Saturday, July 25, 2015

Europe at Risk: Assessing ISIS' Current Chemical and Biological Weapon Capabilities

Following the announced destruction of Syria's chemical weapon stockpiles, Syria declared it retained four clandestine instillation. To date, Assad has maintained command and control over Syria's chemical and biological weapon programs (the BW located primarily at the SSRC in Damascus with a couple branches in the North), but should Assad's position become more tentative there is no assurance this will continue to be the case. The fall of Palmyra to IS should be a wake up call to those who believe a change of regime in Syria would represent a positive outcome.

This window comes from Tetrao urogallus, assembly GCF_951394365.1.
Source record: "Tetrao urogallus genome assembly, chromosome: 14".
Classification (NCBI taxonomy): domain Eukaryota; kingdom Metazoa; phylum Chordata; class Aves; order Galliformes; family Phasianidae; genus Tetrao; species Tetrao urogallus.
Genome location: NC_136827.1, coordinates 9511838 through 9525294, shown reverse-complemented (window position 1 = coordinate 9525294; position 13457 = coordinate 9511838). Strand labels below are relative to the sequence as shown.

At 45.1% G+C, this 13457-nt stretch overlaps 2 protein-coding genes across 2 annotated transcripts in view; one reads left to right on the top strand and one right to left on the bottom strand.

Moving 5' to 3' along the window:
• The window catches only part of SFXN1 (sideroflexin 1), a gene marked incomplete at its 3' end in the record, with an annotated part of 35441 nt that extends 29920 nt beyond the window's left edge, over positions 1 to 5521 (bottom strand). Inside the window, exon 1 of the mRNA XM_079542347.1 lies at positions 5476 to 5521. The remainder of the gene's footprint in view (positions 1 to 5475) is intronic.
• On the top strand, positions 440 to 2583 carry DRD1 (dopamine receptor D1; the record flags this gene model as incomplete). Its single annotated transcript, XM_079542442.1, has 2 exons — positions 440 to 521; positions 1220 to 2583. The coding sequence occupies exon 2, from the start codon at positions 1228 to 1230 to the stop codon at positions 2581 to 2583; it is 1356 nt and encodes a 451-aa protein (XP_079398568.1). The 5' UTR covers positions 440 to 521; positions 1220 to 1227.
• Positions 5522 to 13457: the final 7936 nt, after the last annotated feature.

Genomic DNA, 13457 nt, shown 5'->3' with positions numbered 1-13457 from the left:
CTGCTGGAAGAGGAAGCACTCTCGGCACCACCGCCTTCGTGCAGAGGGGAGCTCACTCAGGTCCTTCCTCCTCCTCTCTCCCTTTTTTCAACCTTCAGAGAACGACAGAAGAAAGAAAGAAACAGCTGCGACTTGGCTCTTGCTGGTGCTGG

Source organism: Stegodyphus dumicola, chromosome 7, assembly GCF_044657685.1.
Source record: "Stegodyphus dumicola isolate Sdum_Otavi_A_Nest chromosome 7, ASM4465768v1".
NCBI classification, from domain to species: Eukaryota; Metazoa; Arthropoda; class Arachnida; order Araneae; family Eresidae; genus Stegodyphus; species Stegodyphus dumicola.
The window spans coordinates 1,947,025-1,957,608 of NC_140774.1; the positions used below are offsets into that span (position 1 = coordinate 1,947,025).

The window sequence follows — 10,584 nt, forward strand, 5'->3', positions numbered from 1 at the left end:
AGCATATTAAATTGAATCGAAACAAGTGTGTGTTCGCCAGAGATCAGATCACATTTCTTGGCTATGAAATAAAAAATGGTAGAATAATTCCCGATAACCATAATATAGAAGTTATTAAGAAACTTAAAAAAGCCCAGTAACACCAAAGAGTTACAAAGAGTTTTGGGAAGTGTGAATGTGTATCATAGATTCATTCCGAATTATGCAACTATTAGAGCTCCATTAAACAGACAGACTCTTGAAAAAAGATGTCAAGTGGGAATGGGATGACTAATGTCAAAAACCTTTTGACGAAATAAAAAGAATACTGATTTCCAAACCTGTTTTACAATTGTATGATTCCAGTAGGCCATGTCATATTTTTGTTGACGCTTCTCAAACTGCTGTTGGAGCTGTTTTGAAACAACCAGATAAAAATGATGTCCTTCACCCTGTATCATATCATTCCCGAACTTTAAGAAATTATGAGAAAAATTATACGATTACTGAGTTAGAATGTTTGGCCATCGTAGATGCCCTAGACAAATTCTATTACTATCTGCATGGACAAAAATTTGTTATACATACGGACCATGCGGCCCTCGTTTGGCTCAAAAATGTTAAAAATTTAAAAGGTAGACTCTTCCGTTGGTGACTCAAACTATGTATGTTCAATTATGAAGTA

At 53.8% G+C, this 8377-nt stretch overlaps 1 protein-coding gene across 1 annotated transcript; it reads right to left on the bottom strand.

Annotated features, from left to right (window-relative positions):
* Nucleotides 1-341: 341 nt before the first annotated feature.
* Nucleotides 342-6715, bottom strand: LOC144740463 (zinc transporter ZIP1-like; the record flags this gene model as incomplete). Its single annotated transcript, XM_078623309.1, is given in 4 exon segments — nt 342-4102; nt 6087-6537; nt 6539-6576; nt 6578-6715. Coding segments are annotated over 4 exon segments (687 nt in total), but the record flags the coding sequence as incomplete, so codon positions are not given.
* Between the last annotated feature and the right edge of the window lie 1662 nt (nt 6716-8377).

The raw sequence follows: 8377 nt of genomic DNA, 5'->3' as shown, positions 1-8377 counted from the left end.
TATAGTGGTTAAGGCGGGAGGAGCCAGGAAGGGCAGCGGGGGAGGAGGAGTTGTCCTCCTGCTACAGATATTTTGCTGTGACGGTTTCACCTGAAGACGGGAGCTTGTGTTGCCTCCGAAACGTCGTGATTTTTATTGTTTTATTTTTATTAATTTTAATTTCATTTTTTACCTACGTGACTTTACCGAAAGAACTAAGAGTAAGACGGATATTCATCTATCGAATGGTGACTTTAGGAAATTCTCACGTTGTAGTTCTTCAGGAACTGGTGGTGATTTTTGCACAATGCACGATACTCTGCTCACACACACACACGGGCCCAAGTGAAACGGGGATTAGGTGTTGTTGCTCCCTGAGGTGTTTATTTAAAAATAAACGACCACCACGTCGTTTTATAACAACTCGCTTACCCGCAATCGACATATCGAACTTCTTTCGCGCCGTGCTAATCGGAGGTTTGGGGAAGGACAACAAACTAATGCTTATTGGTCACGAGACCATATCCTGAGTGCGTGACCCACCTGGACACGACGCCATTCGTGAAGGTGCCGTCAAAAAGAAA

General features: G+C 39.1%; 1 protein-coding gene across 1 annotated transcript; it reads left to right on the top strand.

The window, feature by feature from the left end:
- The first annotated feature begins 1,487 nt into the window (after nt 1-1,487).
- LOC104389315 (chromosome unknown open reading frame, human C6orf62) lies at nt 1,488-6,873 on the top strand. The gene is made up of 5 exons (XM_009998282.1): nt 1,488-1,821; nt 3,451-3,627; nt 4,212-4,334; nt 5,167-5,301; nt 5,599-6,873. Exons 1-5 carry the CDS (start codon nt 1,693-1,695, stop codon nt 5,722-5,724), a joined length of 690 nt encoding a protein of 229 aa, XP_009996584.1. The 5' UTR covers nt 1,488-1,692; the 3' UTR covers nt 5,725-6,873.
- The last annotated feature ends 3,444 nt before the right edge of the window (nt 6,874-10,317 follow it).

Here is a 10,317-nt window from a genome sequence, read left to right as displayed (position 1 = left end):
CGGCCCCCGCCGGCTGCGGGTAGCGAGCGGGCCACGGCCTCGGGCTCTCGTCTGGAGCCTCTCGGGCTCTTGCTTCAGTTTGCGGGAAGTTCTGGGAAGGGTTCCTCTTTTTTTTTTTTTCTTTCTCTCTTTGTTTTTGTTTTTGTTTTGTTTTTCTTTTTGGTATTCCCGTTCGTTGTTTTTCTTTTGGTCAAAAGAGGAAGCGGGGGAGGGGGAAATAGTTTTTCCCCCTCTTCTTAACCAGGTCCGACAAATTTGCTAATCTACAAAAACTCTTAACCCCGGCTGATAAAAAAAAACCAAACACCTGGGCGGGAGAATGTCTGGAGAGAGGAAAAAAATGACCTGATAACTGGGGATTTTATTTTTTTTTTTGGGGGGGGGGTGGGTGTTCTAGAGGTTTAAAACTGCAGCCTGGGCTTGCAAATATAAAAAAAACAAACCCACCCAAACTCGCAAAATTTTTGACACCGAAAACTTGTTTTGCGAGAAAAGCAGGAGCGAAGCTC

IS thus far has not hesitated with the small CW stockpile they currently control, to use this against the Kurds and Syrian civilians. With significant numbers of European nationals (particularly from the Netherlands, France and the UK), fighting for IS in Syria,  returning fighters will likely have acquired novel CW deployment and explosive skills. Such skills could well be turned on the capitals of Europe. While CW could be deployed in limited operations by IS in Europe, it's unlikely they would be able to produce mass casualties, although should they acquire VX this could well change the playing field substantially. Beyond chlorine barrel bombs, the primary objective to terrorize and threaten is definitely an achievable goal for IS. In Europe, outside very small circles with access to classified intelligence, not much is known nor disclosed about IS CW and BW capability. The US, Russia and Israel are a different story but for European governments, even the UK, access is limited at best. The threat to Assad and to Syria is not a minor one and we should not forget that ISIS has none of the ethical or moral issues Western governments have with the use of CBW. Before discussing CBW capabilities, we should note that its been reported that ISIS has nuclear medical isotopes. This too is not yet a direct threat to Europe, but it could be over time, keeping in mind that ISIS has moved incredibly swiftly, not only with their use of various tactics and media prowess, from burning people alive in cages to beheadings, the list of atrocities is a long one, but how close is IS to acquiring a real WMD capability?